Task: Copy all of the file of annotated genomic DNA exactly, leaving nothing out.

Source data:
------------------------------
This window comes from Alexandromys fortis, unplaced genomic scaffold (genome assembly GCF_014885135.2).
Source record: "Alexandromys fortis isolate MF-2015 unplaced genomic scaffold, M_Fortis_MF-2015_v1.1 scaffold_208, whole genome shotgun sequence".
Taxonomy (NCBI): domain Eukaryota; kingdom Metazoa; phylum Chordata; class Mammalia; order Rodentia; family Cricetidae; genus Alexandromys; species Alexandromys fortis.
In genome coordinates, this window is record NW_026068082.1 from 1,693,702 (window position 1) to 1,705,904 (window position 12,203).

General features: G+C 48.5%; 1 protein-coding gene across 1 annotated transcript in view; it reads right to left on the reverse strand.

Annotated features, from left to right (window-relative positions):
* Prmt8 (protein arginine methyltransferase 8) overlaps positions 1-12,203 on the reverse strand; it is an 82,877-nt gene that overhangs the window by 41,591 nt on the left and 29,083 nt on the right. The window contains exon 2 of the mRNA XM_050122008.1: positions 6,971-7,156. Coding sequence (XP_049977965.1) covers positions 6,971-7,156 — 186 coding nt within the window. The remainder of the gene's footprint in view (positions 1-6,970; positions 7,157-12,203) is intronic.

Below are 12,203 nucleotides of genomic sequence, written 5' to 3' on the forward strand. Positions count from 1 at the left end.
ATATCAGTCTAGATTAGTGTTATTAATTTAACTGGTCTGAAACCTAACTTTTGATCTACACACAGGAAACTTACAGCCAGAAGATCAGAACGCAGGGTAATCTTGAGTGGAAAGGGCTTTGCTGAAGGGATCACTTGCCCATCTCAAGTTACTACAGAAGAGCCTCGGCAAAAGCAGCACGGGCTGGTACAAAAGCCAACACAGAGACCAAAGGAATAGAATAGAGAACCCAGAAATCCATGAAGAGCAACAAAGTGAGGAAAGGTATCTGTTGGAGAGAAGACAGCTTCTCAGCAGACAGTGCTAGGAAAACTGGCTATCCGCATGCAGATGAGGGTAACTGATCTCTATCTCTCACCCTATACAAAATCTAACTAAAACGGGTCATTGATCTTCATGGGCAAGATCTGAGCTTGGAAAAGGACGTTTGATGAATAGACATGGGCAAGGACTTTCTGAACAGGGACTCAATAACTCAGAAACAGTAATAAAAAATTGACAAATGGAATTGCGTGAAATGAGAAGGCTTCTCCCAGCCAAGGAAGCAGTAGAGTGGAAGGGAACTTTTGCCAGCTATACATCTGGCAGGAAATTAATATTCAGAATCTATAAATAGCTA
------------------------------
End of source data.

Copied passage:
This window comes from Alexandromys fortis, unplaced genomic scaffold (genome assembly GCF_014885135.2).
Source record: "Alexandromys fortis isolate MF-2015 unplaced genomic scaffold, M_Fortis_MF-2015_v1.1 scaffold_208, whole genome shotgun sequence".
Taxonomy (NCBI): domain Eukaryota; kingdom Metazoa; phylum Chordata; class Mammalia; order Rodentia; family Cricetidae; genus Alexandromys; species Alexandromys fortis.
In genome coordinates, this window is record NW_026068082.1 from 1,693,702 (window position 1) to 1,705,904 (window position 12,203).

General features: G+C 48.5%; 1 protein-coding gene across 1 annotated transcript in view; it reads right to left on the reverse strand.

Annotated features, from left to right (window-relative positions):
* Prmt8 (protein arginine methyltransferase 8) overlaps positions 1-12,203 on the reverse strand; it is an 82,877-nt gene that overhangs the window by 41,591 nt on the left and 29,083 nt on the right. The window contains exon 2 of the mRNA XM_050122008.1: positions 6,971-7,156. Coding sequence (XP_049977965.1) covers positions 6,971-7,156 — 186 coding nt within the window. The remainder of the gene's footprint in view (positions 1-6,970; positions 7,157-12,203) is intronic.

Below are 12,203 nucleotides of genomic sequence, written 5' to 3' on the forward strand. Positions count from 1 at the left end.
ATATCAGTCTAGATTAGTGTTATTAATTTAACTGGTCTGAAACCTAACTTTTGATCTACACACAGGAAACTTACAGCCAGAAGATCAGAACGCAGGGTAATCTTGAGTGGAAAGGGCTTTGCTGAAGGGATCACTTGCCCATCTCAAGTTACTACAGAAGAGCCTCGGCAAAAGCAGCACGGGCTGGTACAAAAGCCAACACAGAGACCAAAGGAATAGAATAGAGAACCCAGAAATCCATGAAGAGCAACAAAGTGAGGAAAGGTATCTGTTGGAGAGAAGACAGCTTCTCAGCAGACAGTGCTAGGAAAACTGGCTATCCGCATGCAGATGAGGGTAACTGATCTCTATCTCTCACCCTATACAAAATCTAACTAAAACGGGTCATTGATCTTCATGGGCAAGATCTGAGCTTGGAAAAGGACGTTTGATGAATAGACATGGGCAAGGACTTTCTGAACAGGGACTCAATAACTCAGAAACAGTAATAAAAAATTGACAAATGGAATTGCGTGAAATGAGAAGGCTTCTCCCAGCCAAGGAAGCAGTAGAGTGGAAGGGAACTTTTGCCAGCTATACATCTGGCAGGAAATTAATATTCAGAATCTATAAATAGCTA